Vitter, who was appointed to the federal bench by former President Donald Trump, relied heavily on the boys’ recordings in her July order denying the deputies’ motion. For example, Hart claimed he didn’t choke Perkins and that he only put his hand on her neck to “regain his balance.” But Vitter noted the videos show he put his hands on her neck two separate times. The judge also referenced the audio recording in which Perkins can be heard “shouting that she is in pain” and being “choked.”

“There is sufficient evidence that a jury could determine that the Defendants’ actions during the arrest were disproportionate in comparison to the minor nature of her crimes,” Vitter wrote.

In another example, Moring claimed he only used force against D.J. because the boy slapped his hand and was trying to interfere in his mother’s arrest. Vitter once again pointed to the videos which, she stated, did not show the boy slapping anyone. There is no evidence “D.J. did anything to resist, evade, or interfere with the arrest … beyond filming and standing relatively close.”

Vitter noted that Moring admitted in his deposition that he “intentionally stood” in front of D.J. to block him from recording his mother’s arrest.

“The Fifth Circuit has determined that ‘a First Amendment right to record the police does exist,’” Vitter said in her order, finding evidence that constitutional violations may have occurred.

The extent and circumstances under which citizens can record police is again before the Fifth Circuit as the deputies appealed Vitter’s ruling.

During May 3 oral arguments, the deputies’ attorney, Chadwick Collings, echoed the sentiments of those in favor of creating a legally required “safe space” around law enforcement. He argued that people don’t have the “unfettered right to just walk up to a police officer and start filming them every time and whenever you feel like it.”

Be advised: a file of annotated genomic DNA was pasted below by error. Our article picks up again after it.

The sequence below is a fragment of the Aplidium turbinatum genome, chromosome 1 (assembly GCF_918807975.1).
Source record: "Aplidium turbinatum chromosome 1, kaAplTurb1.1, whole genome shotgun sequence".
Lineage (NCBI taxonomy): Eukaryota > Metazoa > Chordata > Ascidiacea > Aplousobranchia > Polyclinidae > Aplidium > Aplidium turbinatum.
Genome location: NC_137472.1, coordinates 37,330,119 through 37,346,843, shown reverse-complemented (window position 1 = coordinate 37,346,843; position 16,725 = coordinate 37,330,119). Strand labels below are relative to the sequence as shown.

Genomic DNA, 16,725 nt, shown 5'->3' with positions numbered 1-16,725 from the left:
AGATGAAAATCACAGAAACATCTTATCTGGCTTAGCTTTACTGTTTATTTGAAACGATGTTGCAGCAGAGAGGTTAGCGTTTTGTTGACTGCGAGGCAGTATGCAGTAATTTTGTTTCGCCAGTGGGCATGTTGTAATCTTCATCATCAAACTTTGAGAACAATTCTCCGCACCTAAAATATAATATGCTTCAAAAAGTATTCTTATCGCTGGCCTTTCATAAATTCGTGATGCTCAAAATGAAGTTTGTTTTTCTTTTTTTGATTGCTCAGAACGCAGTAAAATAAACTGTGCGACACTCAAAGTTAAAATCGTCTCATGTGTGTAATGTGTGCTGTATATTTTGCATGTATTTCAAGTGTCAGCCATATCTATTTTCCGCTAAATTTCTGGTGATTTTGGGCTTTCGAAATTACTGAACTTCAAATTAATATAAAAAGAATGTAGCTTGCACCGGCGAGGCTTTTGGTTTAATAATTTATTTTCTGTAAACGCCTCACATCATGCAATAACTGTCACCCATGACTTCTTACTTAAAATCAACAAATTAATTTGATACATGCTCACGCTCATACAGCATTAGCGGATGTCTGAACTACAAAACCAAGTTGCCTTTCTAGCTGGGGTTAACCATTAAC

“The reality is, that is a very dangerous moment when you have two law enforcement officers on the ground struggling with an individual and you have a family member walking up,” Collings said. “They don’t know if this person’s got a gun, if they’re going to try to join the fight.”

When asked by the court what would be a reasonable distance to ensure an officer’s safety, and where “interference begins and where the First Amendment ends,” Collings offered 21 feet. That is the distance some experts have determined a knife-wielding suspect can cover before officers can draw and fire their weapons, he said, citing the controversial 21-foot-rule.

“In this case, this individual was well within 21 feet,” Collings said, referring to the 14-year-old. “Could he have closed that distance and jumped on the back of one of those officers and started struggling with him for his firearm to try to defend his mother? Absolutely.”

The court concluded oral arguments after about an hour. It has yet to issue a ruling.

The question now hanging in the balance before both the Fifth Circuit and the governor – who has not commented on whether he intends to sign House Bill 85 – is to what lengths the public can be pushed away from police, Ahmed said, before “you ultimately lose your ability to record evidence” that will determine the constitutionality of their actions.



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Richard A. Webster, Verite
Richard A. Webster, Verite

Before coming to Verite, Richard A. Webster spent the past two and a half years as a member of ProPublica’s Local Reporting Network. He investigated allegations of abuse against the Jefferson Parish Sheriff’s Office, and claims of racial and economic inequities within Louisiana’s Road Home recovery program following Hurricane Katrina. Webster previously was a member of The Times-Picayune’s investigative team, reporting on numerous special projects including “The Children of Central City,” an in-depth look at childhood trauma through the lens of a youth football team; “A Fragile State,” a multi-part series on Louisiana’s mental health care system; and “Dying at OPP,” which examined the deaths of inmates in Orleans Parish Prison.